While out with our dog, we came upon this fungus among us – quite beautiful and edible,so they say.
A little info I found on this treasure on the trail.
Saprophytic fungi are the largest group of fungi, they growing on dead organic matter such as fallen trees, cow patties, dead leaves, and even dead insects and animals. These fungi have enzymes that work to “rot” or “digest” the cellulose and lignin found in the organic matter, with the lignin being an important source of carbon for many organisms. Without their digestive activities, organic material would continue to accumulate until the forest became a huge rubbish dump of dead leaves and trees.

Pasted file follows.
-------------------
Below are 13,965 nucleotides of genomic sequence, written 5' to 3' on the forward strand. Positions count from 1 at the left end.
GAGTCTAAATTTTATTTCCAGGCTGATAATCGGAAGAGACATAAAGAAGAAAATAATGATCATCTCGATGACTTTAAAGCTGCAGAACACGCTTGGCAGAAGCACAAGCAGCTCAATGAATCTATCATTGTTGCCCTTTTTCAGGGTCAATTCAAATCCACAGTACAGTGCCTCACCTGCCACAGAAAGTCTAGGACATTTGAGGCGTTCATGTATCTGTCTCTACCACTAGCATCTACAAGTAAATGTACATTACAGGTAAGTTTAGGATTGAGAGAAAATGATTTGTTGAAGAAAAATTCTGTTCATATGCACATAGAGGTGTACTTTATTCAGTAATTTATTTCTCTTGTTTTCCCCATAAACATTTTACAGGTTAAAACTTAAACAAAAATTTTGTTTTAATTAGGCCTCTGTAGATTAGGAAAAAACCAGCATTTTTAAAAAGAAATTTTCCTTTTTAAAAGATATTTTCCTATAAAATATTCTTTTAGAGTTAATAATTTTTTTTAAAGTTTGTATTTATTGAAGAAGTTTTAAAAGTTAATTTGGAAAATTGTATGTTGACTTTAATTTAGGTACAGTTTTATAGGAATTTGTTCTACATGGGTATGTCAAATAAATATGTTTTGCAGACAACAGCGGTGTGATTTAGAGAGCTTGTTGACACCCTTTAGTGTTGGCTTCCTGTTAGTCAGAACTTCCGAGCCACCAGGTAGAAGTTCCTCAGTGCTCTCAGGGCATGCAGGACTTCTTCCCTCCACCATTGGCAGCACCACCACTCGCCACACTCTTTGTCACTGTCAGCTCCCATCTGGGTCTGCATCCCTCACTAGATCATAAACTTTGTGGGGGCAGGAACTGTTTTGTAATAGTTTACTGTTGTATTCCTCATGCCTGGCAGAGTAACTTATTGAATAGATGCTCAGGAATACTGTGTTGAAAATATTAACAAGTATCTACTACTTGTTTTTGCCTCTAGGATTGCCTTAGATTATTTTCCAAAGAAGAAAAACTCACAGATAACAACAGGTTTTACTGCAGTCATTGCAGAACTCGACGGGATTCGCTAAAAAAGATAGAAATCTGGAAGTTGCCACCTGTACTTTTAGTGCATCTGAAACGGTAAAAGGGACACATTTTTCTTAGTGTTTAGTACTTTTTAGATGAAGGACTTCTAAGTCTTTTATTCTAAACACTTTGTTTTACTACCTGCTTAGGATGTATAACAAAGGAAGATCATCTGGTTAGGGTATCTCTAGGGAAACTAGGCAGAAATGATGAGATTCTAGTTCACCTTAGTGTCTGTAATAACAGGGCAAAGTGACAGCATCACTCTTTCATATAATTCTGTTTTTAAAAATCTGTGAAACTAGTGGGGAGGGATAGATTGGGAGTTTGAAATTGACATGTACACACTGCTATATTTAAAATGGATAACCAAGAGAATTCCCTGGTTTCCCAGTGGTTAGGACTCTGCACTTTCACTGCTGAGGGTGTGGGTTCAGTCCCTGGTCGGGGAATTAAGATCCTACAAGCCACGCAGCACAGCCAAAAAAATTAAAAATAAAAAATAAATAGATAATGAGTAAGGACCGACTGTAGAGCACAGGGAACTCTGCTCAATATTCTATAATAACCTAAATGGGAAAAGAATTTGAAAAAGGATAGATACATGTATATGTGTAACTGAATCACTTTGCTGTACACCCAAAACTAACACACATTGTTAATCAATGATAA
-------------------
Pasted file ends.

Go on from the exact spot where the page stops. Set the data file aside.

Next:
These edible mushrooms are conspicuous and not easily confused with other fungi, with their brilliant orange-red caps and pale sulphur-yellow pore surfaces. The sulphur shelf is a bracket fungus that grows on both living and dead tree trunks and on stumps and logs. It is parasitic to live plants and saprophytic (drawing nutrients from decaying material) on dead plants. The sulfur shelf always grows on wood, usually in large masses of overlapping caps. It has no stem; the cap is attached directly to the wood. The pores are tiny. When cooked, sulfur shelf mushrooms have the texture and often the taste of chicken, hence the common names.